Tim Bowen is not one to walk out when it comes to phrasal verbs. Don’t walk off before you’ve finished reading this article!
‘Many people expect Spain to walk away with the next World Cup’. Here walk away with means to win something such as a championship or a match very easily. Walk off with can be used in the same way. Both verbs can also be used to mean to steal something, as in ‘Hey! That man’s just walked off with my mobile phone’.
If you walk off an injury or an ailment, you get rid of it by going for a walk, as in ‘He went to the woods to try and walk off his hangover’. Used intransitively, walk off means to leave somewhere, usually angrily and without telling people that you are going, as in ‘Don’t walk off yet. I haven’t finished my story!’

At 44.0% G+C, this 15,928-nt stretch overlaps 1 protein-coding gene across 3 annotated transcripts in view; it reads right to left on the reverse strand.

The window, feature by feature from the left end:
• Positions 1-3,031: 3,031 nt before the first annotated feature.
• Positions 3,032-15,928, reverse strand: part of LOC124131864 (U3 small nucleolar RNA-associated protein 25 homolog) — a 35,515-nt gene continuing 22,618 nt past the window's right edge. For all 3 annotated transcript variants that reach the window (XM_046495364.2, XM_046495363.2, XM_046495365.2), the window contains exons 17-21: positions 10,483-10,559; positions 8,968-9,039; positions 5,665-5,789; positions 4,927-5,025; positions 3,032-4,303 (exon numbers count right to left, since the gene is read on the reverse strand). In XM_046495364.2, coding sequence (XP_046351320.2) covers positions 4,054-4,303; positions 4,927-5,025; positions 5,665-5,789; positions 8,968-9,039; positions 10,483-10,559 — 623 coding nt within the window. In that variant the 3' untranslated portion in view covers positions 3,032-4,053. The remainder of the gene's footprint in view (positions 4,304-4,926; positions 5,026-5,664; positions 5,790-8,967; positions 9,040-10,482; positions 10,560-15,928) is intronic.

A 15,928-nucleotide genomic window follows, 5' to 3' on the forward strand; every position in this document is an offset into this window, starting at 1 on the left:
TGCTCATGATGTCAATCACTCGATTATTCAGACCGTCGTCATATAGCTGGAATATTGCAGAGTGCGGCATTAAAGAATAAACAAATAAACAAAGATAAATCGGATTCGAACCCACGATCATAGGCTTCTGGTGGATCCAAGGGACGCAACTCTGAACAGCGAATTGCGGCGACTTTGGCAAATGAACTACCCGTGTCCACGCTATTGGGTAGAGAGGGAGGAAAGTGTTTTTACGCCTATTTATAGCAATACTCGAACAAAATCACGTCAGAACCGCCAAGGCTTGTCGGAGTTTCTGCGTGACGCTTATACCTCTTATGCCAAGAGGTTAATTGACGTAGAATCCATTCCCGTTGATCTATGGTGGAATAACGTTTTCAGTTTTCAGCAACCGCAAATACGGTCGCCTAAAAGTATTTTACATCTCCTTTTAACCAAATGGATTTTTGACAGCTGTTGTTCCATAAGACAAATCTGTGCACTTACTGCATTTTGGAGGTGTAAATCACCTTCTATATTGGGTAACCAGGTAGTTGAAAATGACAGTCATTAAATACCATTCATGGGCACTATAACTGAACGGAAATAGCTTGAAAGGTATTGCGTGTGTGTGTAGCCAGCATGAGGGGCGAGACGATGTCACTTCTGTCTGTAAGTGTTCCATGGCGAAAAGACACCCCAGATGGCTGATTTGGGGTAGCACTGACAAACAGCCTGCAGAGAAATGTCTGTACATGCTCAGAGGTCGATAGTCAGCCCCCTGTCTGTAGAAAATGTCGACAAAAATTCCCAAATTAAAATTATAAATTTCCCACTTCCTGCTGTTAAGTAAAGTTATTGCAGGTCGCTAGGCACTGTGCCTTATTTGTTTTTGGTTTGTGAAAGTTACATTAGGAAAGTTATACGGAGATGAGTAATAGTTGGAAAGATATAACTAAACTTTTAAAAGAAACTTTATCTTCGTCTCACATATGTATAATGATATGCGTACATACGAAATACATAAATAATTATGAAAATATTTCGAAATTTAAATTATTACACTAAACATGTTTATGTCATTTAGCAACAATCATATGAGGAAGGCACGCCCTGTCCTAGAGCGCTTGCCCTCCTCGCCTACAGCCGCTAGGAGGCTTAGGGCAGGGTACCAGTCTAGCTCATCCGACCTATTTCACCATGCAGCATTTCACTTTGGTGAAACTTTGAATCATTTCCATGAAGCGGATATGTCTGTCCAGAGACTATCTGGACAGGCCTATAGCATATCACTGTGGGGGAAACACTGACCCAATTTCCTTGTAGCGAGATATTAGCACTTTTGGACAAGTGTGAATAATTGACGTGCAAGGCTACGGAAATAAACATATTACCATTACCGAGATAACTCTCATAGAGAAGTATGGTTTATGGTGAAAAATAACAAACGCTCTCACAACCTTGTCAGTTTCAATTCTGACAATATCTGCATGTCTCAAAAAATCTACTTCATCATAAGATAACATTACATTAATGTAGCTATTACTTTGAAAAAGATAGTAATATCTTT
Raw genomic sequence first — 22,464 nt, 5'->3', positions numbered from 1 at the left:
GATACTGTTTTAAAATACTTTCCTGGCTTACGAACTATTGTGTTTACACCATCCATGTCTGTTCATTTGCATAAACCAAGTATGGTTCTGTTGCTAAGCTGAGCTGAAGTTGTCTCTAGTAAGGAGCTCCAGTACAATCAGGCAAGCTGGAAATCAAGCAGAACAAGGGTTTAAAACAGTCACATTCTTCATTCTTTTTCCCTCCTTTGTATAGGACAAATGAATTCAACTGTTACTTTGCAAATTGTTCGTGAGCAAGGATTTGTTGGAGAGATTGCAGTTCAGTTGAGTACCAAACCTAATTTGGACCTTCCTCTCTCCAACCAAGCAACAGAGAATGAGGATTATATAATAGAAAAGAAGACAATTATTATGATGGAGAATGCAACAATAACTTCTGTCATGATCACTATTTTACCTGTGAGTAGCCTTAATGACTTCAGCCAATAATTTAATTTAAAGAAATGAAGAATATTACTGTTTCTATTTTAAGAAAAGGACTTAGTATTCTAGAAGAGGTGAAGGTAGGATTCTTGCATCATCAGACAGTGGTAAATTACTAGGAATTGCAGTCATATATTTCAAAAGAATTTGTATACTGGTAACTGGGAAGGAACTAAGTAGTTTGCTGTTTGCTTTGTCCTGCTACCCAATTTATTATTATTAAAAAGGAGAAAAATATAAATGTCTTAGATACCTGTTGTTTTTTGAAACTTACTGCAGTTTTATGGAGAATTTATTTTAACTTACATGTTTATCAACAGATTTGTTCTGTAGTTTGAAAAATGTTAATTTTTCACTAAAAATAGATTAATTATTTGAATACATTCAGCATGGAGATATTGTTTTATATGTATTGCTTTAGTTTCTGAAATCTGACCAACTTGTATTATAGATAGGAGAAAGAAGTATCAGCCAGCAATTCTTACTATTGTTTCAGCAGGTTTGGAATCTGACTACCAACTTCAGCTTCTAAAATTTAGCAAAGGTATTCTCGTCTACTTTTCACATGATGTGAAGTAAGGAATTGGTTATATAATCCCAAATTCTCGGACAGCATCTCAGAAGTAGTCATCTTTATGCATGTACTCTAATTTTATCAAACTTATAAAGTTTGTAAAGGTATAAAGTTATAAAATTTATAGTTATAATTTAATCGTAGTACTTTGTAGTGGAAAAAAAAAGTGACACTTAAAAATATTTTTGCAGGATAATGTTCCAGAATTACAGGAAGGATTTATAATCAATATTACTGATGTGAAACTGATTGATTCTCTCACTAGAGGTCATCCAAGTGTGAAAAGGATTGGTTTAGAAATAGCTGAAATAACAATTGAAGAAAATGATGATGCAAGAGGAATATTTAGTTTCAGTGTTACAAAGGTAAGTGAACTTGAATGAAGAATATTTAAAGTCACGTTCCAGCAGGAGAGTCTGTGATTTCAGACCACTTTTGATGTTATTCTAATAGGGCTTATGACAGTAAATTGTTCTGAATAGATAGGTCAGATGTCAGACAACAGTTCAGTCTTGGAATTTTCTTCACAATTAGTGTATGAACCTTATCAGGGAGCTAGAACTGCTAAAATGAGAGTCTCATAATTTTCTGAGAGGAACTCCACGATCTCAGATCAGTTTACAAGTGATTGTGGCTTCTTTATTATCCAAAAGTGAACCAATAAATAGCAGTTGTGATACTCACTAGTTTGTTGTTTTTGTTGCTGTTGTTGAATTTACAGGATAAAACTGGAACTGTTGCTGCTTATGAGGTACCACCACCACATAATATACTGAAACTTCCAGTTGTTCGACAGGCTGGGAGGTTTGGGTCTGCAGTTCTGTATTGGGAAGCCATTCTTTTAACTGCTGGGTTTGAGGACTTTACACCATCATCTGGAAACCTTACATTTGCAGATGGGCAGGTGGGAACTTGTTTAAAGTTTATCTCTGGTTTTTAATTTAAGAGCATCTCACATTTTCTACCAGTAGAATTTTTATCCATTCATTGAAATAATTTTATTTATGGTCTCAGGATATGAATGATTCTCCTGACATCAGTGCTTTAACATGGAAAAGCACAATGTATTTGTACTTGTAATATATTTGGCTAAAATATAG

If you walk in on someone, you enter a room where they are doing something private or secret, as in ‘More than once, he walked in on them kissing’.
If you walk out on someone, you suddenly leave a relationship with them, as in ‘Her husband had walked out on her a year before’. To walk out can also be used to mean to go on strike, as in ‘The factory has been at a standstill since the workforce walked out last week’. If you are angry or bored at a meeting, a lecture or a performance, you can walk out in the middle of it, as in ‘Several members of the audience were clearly offended by some of his jokes and walked out’.
If you walk over other people, you treat them badly and make them do what you want without caring about their feelings, as in ‘I’m not going to just sit here and let them walk all over me’.